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Precious peace in the midst of chaos: Carol Ann Duffy’s ‘The Christmas Truce’

tct-website Nestled in the cosy confines of one of Manchester’s ancient armpits is 53two, a theatre in a railway arch offering an hour of festive transcendence to knackered shoppers and knackered everyone. These are grim times, and there’s a feeling in the air that this might be the last Christmas in which the West can stay peacefully shut off from all the madness it makes.

What better time to cast our minds back a hundred years to when grimmer folks than us toughed it through geopolitical meltdown, helped along perhaps by a momentary, magic hush, one winter’s night on the front line of a war.

‘The Christmas Truce’ is an adaptation of Carol Ann Duffy’s poem of the same name, engagingly framed within the living room of a family hunkering down to listen to the Queen’s speech after Christmas dinner in 1954. The war-veteran father’s enthusiastic rendition of the national anthem is played out comically but rings in the ear long enough to leave a retrospectively tragic impression, especially when he later breaks down in shell-shocked tears, reliving the deaths of countless brothers in arms.

This contradiction between the soothingly familiar and the unimaginably horrible threads its way throughout the play, always with a poignant poetic riff or lilting song, the latter held together beautifully by the multi-talented cast singing in both English and German.

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A cast of four bring Duffy’s poem to life

The most hopeful moment of the night is given to a German rendition of silent night, which inspires cheers from the Tommies and kicks off a chain of events culminating in those famous football matches. The rug is then pulled from under us, obviously, as all these celebrations of shared humanity give way to mournful explorations of the experience of war, always strangely sheltered around the family hearth.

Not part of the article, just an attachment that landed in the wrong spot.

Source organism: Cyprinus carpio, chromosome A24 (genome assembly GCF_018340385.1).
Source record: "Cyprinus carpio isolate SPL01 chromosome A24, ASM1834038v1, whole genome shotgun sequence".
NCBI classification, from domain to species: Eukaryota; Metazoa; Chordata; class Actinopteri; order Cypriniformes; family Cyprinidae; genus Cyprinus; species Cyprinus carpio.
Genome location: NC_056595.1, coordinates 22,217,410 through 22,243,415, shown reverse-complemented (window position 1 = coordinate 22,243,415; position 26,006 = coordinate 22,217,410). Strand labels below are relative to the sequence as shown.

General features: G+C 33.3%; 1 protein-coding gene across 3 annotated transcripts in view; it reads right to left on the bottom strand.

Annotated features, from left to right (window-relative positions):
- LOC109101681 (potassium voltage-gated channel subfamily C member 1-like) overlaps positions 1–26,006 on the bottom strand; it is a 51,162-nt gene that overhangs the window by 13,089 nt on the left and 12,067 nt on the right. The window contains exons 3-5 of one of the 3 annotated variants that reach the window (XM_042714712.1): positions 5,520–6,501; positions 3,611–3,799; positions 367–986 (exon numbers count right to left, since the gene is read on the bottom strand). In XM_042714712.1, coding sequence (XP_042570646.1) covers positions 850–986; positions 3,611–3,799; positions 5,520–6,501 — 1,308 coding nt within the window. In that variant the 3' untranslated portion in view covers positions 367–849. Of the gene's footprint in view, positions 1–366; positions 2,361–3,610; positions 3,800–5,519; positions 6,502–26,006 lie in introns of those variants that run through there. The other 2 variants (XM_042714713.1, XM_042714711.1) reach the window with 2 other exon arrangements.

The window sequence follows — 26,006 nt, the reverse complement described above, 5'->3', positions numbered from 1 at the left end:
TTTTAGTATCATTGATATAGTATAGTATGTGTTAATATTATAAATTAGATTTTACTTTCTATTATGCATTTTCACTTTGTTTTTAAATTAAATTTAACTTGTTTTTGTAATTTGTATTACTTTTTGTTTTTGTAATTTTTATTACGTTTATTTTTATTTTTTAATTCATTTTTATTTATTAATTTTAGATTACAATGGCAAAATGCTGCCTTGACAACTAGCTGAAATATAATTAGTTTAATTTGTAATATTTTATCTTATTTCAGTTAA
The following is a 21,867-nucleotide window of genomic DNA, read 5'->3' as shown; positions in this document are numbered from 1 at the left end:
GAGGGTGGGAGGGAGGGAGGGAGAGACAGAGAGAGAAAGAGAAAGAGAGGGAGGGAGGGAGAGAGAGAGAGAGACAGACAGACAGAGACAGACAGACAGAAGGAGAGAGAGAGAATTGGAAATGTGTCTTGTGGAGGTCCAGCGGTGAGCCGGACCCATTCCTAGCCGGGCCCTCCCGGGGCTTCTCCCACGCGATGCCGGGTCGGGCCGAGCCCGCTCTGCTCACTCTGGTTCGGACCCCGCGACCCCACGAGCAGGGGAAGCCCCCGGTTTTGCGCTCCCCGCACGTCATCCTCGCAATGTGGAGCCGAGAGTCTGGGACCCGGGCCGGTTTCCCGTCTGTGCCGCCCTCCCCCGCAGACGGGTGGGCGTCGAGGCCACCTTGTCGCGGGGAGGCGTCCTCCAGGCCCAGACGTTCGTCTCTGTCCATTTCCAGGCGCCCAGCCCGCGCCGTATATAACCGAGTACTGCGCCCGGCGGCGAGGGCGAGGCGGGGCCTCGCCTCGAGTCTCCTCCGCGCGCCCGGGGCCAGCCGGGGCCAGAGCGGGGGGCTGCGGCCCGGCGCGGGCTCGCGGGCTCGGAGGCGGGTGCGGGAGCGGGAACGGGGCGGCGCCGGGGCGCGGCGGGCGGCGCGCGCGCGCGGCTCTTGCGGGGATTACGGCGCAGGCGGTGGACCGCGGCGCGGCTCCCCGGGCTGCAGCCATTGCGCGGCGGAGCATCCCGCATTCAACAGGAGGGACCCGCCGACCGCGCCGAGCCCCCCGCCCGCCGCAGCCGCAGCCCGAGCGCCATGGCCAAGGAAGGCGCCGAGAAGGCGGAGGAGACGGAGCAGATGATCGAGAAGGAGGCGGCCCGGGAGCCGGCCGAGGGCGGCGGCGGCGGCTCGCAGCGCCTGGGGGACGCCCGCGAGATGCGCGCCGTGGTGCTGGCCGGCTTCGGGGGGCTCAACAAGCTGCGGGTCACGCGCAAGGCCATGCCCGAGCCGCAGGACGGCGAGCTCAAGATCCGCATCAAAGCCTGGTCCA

The Queen’s wireless wishes to bring about a world of goodwill are brought momentarily to life, only to falter as the soldiers fall again to fighting, obedient to those murderous orders sent by twisted old fools from ornate drawing rooms.

Some rumbles echo through the chamber as the players break down, and wondering whether it’s bombs dropping or trains rolling overhead, you’re back to the present day, hungry for that momentary precious peace in the midst of chaos and perhaps a bit better trained in its creation. Thankfully, the actors pull it all off with humour, charm and beauty so you can pull yourself together old boy, not long ‘til Christmas.

53two is across the road from the Briton’s Protection, where rum rations can be collected if you’re still feeling jingoistic afterwards. It’s on at 3pm and 7pm until Friday, so hurry.

Georges Almond

The Christmas Truce is on at 53two theatre until Friday 23rd December. For more information and to book tickets, click here.

Images provided by 53two

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